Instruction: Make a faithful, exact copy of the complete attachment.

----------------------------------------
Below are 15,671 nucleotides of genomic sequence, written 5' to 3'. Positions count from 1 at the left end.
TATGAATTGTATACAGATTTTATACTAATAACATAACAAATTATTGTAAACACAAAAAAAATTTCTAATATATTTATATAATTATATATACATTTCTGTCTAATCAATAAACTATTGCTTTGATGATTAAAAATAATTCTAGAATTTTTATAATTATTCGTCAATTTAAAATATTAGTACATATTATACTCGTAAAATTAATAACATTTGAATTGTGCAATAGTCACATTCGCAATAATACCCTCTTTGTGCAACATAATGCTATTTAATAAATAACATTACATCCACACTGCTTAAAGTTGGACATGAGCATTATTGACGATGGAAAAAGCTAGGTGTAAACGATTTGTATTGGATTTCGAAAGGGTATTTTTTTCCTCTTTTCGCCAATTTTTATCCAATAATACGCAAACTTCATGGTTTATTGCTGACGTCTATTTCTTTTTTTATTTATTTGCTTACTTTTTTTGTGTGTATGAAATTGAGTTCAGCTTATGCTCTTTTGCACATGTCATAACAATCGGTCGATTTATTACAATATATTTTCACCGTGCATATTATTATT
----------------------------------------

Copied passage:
Below are 15,671 nucleotides of genomic sequence, written 5' to 3'. Positions count from 1 at the left end.
TATGAATTGTATACAGATTTTATACTAATAACATAACAAATTATTGTAAACACAAAAAAAATTTCTAATATATTTATATAATTATATATACATTTCTGTCTAATCAATAAACTATTGCTTTGATGATTAAAAATAATTCTAGAATTTTTATAATTATTCGTCAATTTAAAATATTAGTACATATTATACTCGTAAAATTAATAACATTTGAATTGTGCAATAGTCACATTCGCAATAATACCCTCTTTGTGCAACATAATGCTATTTAATAAATAACATTACATCCACACTGCTTAAAGTTGGACATGAGCATTATTGACGATGGAAAAAGCTAGGTGTAAACGATTTGTATTGGATTTCGAAAGGGTATTTTTTTCCTCTTTTCGCCAATTTTTATCCAATAATACGCAAACTTCATGGTTTATTGCTGACGTCTATTTCTTTTTTTATTTATTTGCTTACTTTTTTTGTGTGTATGAAATTGAGTTCAGCTTATGCTCTTTTGCACATGTCATAACAATCGGTCGATTTATTACAATATATTTTCACCGTGCATATTATTATT